UNH Research Center Develops Global Social Franchise Index

Thursday, January 2, 2020

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DURHAM, N.H.—A global social franchising index recently developed by the Rosenberg International Franchise Center (RIFC) at the University of New Hampshire ranks 131 countries according to the impacts social entrepreneurship and social franchising can have on the well-being of their populations. This annual index incorporates metrics that include people’s health conditions, education levels, incomes and population size, as well as the riskiness of operating in that country.

The RIFC is a center of excellence for franchise research, education, and outreach at the Peter T. Paul College of Business and Economics at UNH. The annual index was developed because the lower the well-being of a country’s people (as measured by the United Nation’s Human Development Index) and the larger the size of the population, the more impactful social entrepreneurship and social franchising can be.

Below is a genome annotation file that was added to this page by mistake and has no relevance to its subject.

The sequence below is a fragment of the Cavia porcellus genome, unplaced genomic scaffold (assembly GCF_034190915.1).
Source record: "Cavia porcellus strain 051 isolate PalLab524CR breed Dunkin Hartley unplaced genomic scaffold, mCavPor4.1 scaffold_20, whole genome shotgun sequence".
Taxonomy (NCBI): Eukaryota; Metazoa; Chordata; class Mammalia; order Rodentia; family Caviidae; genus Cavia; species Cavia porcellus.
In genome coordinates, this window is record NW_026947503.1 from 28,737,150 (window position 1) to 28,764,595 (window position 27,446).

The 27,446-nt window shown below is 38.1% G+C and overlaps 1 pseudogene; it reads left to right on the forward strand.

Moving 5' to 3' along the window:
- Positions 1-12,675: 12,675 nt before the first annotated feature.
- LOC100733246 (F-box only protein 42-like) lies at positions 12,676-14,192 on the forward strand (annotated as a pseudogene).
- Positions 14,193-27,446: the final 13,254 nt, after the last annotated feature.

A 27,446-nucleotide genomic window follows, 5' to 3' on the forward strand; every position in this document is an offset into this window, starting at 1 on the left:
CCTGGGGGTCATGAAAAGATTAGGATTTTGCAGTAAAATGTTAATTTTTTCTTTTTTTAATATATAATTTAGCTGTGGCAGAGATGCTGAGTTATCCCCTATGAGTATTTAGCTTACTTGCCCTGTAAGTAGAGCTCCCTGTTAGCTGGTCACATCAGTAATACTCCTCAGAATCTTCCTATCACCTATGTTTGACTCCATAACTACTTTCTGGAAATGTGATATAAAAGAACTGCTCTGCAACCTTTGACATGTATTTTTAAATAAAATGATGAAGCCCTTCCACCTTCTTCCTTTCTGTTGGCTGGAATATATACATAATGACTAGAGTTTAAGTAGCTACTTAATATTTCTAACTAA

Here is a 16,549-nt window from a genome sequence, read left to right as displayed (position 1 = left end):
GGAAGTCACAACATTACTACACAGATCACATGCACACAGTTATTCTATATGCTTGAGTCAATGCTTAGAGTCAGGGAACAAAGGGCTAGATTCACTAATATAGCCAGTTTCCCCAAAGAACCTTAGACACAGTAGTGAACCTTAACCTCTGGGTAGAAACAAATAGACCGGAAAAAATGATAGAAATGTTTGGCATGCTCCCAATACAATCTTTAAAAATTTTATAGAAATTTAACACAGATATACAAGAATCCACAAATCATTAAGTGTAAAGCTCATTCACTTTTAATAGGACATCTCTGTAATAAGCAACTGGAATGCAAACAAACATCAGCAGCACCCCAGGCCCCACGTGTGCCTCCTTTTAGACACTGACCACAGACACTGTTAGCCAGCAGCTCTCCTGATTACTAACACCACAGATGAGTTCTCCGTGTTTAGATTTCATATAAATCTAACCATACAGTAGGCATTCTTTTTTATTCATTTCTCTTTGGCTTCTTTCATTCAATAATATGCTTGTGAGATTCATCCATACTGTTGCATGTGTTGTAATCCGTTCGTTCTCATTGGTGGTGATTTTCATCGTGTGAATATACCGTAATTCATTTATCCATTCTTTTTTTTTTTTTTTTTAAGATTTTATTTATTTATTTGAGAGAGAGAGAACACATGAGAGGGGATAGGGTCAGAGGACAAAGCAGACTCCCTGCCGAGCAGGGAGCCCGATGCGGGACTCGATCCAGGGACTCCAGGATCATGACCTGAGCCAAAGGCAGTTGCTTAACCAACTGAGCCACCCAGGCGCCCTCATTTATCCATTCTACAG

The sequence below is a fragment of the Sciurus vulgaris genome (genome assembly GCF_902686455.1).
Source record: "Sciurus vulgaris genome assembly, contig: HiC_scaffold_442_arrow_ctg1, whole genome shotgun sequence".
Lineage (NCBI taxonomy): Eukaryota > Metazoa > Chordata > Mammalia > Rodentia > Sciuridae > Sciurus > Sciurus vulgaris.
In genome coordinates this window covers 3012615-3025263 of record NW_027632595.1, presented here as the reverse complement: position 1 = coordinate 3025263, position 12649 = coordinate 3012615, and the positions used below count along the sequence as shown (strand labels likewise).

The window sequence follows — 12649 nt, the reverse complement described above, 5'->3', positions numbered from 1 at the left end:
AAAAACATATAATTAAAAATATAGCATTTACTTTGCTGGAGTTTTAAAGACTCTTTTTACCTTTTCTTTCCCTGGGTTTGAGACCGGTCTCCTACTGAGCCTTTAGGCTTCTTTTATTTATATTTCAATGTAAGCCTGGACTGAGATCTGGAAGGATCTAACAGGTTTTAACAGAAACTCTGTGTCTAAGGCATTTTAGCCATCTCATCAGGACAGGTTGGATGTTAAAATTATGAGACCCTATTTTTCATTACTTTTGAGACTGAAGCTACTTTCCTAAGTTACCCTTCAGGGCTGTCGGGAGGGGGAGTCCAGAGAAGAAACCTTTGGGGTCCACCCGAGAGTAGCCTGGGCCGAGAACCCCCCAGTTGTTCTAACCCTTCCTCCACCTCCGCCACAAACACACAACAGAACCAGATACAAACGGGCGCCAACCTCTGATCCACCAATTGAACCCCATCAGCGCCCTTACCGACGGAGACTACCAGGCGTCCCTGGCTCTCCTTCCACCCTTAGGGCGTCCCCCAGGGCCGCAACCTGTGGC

“The lower the risks of operating in a given country, the more likely these business models can be successful,” said E. Hachemi Aliouche, director of the RIFC. “Risks taken into account in this index include political, economic, legal and regulatory risks, as well as geographic distance and cultural distance.”

The top 10 countries ranked in this first index are all in Africa: Gambia, Liberia, Chad, Lesotho, Mauritania, Swaziland, Niger, Togo, Burkina Faso and Benin. “These are the countries that may benefit most from social entrepreneurship and social franchising,” said Aliouche.

To get an idea of the gap between wealthy countries such as the United States (the lowest-ranked country in the index) and poor African countries like Gambia, a comparison of some of the key 2019 metrics reveals that the average Gambian lives 17.2 years less than the average American, has 9.7 years less schooling, and earns 37.7 times less. In other words, it takes a Gambian a full year to earn what the average America earns in less than a week and half.

“Social entrepreneurship and social franchising can be powerful ways to efficiently alleviate poverty, improve health, provide educational opportunities and improve other social problems for people at the bottom of the pyramid in the most disadvantaged countries identified in the index,” said Aliouche.

To learn more about the Rosenberg International Franchise Center or to view the full list of rankings, visit www.unh.edu/rosenbergcenter.

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